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Singapore banks making flexi-work a permanent post-Covid feature
A GROWING number of Singapore banks will make flexible work arrangements a permanent fixture for staff, as they make firm strides to new ways of working in the "new normal" brought about by Covid-19.
DBS was the latest lender to announce a slew of new work practices on Tuesday. UOB had earlier announced instituting a two-day work-from-home policy post-pandemic.
Singapore's largest lender will give its 29,000-strong workforce the option to work remotely up to 40 per cent of the time, as well as implement a formal job-sharing scheme which enables two employees to share the responsibilities of one full-time role.
The salaries of employees under such job-sharing schemes - a relatively new concept in Singapore - will be adjusted based on their new work arrangements.
Employees on this scheme will retain all existing medical benefits in full and continue to be covered under the bank's insurance plans. DBS said it will introduce more part-time work arrangements.
The bank will also launch a 5,000 square foot "Living Lab" in Singapore that aims to blend physical and virtual workspace configurations. This comes as over 80 per cent of employees indicated that they prefer to have more open collaboration spaces to facilitate discussions and cross-team interactions, which they found difficult to do remotely.
Other new initiatives include a more agile way of working across functions through "project-specific, data-driven squads", usually seen only in the technology space. In addition, over 7,200 employees across the bank will be trained in emerging areas such as design thinking, data and analytics, artificial intelligence, machine learning and agile practices.
Piyush Gupta, chief executive of DBS, said the bank is prepared to "radically transform" the way it works in order to "address the magnitude of the disruptions" that lie ahead. "By implementing these measures, we believe that Team DBS will emerge as a confident future-ready workforce."
Last Friday, UOB said about 65 per cent of its 26,000-strong workforce will have the option to work remotely two days a week. To support its remote work options, UOB will accelerate its infrastructure improvement plan to enable more agile team-based work and deeper collaboration across different functions.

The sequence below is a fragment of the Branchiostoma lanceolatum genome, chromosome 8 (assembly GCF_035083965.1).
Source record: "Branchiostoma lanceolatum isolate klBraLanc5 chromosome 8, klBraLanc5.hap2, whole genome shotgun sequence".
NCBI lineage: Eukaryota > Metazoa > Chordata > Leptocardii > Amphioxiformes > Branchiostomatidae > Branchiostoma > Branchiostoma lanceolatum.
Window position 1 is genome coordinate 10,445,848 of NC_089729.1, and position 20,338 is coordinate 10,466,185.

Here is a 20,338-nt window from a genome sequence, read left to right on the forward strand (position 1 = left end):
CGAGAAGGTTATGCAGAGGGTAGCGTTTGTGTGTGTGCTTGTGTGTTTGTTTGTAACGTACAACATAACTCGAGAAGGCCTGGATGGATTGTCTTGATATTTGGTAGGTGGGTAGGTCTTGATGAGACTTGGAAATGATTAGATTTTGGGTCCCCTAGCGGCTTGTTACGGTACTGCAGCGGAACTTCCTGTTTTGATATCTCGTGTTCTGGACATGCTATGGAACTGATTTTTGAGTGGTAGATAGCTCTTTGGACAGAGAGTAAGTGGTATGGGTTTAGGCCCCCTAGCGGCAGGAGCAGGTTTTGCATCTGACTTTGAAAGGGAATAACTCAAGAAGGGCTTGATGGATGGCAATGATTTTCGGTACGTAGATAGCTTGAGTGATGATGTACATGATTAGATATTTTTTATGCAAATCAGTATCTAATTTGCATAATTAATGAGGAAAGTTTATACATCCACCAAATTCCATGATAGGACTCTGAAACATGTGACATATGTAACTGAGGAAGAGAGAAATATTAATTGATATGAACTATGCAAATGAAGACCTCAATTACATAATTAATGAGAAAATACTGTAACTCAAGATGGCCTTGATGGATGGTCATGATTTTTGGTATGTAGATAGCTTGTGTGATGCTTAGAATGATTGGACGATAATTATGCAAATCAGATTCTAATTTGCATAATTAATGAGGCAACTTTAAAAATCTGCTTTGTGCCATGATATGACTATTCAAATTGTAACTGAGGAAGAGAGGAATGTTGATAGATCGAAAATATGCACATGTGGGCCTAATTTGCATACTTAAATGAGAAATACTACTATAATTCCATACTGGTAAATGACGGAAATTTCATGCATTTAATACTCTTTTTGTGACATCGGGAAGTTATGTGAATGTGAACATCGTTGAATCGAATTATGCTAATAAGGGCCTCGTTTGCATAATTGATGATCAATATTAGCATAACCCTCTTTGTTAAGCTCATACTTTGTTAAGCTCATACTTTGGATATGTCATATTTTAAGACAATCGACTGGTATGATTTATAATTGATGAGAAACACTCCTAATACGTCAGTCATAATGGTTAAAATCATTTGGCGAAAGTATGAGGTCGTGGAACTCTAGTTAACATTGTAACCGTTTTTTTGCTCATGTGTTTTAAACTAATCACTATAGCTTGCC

For example, at Boat Quay, it has converted an office into a clubhouse for collaboration and recreational activities. It will be opened when safe-distancing measures are eased.
Dean Tong, UOB's head of group human resources, said the future of the workplace is a hybrid one where employees choose how to manage their work commitments based on the space and place they can be most effective.
OCBC has no designated work-from-home days, but its head of group human resources, Jason Ho, said the bank will continue to be agile in the way it introduces new initiatives and measures to transform the way employees work.
What the local banks are doing are in line with their global counterparts. Standard Chartered was among the first global banks to take the plunge earlier in November, with plans to offer flexible work options to more than 90 per cent of its 85,000 staff over three years.
About half of its staff will be able to apply for some form of hybrid work from early 2021, with the bank expecting the programme to apply to about 75,000 workers in 55 markets by 2023.
It is also said to be in talks with a third-party firm to provide "near-home" workspaces for staff.
When contacted by The Business Times, HSBC said it offers staff the following categories of work arrangements to choose from:
- Office worker: Role is permanently office-based, and cannot be undertaken elsewhere due to compliance, technology or other reasons. Examples include client-servicing employees at retail branches during branch opening hours.
- Flexible office worker: Role is primarily office-based, but does not have a fixed work-from-home (WFH) schedule during the week and may WFH one to two days per week.
- Flexible home worker: Role is primarily home-based, with a fixed WFH schedule of at least 50 per cent measured on a monthly basis. For eligible junior flexible home workers, HSBC Singapore is also offering a one-time reimbursement for them to set up an ergonomic home office.
Maybank Singapore also said it has plans to adopt a hybrid working model as a permanent arrangement when the pandemic is over, subject to operational and staff needs.
Between 70 and 90 per cent of bank staff in Singapore were working from home during the circuit breaker period between April and June.
However, JPMorgan chief executive officer Jamie Dimon has said he wants staff back in the office as working remotely for too long could decrease productivity.